Internal Certification: You’re Smarter Than You Think

Mike Donoghue is a member of a multinational information technology corporation where he collaborates on the communications guidelines and customer relationship strategies affecting the interactions with internal and external clients. He has analyzed, defined, designed and overseen processes for various engagements including product usability and customer satisfaction, best practice enterprise standardization, relationship/branding structures, and distribution effectiveness and direction. He has also established corporate library solutions to provide frameworks for sales, marketing, training, and support divisions.

Who knows your business better than you? If you are an established firm with lots of experienced team members, then you have an educated body of people who have a lot of information and stories to share—ones that can strengthen your business practices, keep staff better informed of the implications of company decisions, and foster a broader base of internal talent and knowledge.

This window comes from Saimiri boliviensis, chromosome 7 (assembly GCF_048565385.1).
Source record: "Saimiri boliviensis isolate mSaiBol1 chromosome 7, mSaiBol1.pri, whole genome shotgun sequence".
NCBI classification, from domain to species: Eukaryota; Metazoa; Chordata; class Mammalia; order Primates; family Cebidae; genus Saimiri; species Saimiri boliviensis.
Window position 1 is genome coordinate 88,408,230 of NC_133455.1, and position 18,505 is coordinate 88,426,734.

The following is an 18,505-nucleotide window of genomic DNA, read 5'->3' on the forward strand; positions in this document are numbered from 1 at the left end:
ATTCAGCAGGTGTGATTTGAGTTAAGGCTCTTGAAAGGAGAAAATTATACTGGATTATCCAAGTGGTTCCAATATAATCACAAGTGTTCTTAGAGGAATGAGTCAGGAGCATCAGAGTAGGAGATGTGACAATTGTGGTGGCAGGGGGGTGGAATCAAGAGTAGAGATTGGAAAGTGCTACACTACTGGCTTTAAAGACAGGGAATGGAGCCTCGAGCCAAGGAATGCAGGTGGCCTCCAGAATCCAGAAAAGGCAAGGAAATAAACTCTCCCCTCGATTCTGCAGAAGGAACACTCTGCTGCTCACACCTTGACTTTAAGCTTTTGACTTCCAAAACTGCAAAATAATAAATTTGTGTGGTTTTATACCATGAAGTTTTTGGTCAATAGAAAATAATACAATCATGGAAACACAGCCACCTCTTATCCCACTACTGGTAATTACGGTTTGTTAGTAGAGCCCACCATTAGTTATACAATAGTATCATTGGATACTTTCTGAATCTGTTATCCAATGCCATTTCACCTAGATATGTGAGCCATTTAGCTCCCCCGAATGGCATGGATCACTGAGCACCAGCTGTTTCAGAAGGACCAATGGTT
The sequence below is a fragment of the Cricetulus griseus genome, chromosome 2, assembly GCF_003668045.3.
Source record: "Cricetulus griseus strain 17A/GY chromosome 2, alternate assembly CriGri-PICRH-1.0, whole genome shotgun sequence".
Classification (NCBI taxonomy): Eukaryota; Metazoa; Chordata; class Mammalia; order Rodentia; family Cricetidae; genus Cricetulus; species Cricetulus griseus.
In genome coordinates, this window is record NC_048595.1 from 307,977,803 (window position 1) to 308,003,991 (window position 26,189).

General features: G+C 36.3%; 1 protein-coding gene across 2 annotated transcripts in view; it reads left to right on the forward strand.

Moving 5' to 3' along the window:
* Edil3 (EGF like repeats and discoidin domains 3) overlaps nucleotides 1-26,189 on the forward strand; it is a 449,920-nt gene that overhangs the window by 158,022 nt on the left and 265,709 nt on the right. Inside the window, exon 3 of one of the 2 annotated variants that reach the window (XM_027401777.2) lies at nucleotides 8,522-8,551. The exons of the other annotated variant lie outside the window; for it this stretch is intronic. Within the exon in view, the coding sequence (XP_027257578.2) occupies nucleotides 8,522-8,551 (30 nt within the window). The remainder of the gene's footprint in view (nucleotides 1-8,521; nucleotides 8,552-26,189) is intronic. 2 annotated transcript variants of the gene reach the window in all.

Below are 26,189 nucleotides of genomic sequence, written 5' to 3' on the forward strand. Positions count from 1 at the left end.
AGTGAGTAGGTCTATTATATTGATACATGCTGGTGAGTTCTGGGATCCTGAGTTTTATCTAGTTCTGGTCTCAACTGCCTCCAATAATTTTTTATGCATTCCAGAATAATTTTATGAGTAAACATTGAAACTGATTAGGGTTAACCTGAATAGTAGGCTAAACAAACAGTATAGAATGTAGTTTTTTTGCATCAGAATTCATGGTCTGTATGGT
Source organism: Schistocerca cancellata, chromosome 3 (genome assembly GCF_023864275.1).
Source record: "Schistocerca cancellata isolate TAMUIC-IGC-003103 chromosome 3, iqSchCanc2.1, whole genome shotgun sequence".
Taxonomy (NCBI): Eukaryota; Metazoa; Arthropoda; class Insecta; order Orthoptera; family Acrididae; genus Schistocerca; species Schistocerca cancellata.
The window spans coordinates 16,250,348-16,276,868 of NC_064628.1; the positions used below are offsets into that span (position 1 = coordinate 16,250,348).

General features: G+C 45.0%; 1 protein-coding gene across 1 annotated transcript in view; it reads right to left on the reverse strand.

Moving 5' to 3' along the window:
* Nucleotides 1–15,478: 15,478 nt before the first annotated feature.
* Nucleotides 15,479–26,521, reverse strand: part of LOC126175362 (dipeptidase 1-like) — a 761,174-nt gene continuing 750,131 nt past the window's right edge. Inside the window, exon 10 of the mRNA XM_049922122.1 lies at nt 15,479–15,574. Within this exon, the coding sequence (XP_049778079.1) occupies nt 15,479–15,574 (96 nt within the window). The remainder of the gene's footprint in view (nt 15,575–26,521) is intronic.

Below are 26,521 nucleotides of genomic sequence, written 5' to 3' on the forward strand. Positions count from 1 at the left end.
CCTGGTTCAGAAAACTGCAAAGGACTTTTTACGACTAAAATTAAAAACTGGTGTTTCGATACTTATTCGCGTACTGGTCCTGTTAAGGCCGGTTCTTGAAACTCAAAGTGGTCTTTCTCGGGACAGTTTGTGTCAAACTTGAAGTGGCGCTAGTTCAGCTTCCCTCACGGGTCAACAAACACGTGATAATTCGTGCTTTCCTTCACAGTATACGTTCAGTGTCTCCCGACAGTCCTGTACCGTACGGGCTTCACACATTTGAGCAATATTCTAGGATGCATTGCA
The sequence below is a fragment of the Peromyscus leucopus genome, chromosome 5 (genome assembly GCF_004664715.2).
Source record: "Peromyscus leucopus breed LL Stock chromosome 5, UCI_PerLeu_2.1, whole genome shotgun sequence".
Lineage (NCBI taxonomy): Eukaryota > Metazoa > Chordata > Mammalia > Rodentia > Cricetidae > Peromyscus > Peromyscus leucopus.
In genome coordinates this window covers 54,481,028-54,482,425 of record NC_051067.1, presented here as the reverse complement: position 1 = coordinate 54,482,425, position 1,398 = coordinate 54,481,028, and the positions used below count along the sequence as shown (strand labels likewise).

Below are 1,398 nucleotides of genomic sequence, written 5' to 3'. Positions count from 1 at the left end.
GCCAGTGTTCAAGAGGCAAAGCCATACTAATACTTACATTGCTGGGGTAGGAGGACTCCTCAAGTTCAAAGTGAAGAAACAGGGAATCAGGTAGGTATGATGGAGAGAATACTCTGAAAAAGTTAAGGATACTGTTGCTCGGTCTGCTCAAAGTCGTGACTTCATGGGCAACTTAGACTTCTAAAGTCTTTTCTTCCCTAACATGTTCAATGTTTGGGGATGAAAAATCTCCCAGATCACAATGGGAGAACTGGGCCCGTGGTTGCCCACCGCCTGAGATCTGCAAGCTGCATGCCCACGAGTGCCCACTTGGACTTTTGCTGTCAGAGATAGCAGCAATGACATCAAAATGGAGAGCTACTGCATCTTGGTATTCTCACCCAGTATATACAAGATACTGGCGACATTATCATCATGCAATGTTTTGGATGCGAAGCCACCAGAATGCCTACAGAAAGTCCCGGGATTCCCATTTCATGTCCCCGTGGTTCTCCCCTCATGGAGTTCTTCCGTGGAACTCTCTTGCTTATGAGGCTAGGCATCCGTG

To build and diversify the experience of our companies, we are often told to look to outside organizations and training institutions. New software and technical components that are foreign to an enterprise may require additional education from external subject matter experts; however, the nuts and bolts that hold your operation together—and special conditions that make it ready for upcoming challenges—are intrinsically unique to you.

Perhaps you already have training options in house that support the sharing of your business experience—opportunities such as mentoring programs or lunchtime learning sessions. Great solutions, but they can be somewhat labor intensive and time consuming on a very individual level. As an add-on to building the professional development of your workforce, it might be time to explore the creation of an internal certification program.

Stamp of Approval
Certification programs abound in the professional and technical arena, many with superb …

Please log in or sign up below to read the rest of the article.


Continue reading...

Log In
Sign Up

"The industrial revolution was neither industrial nor a revolution - discuss"

- Linda Richman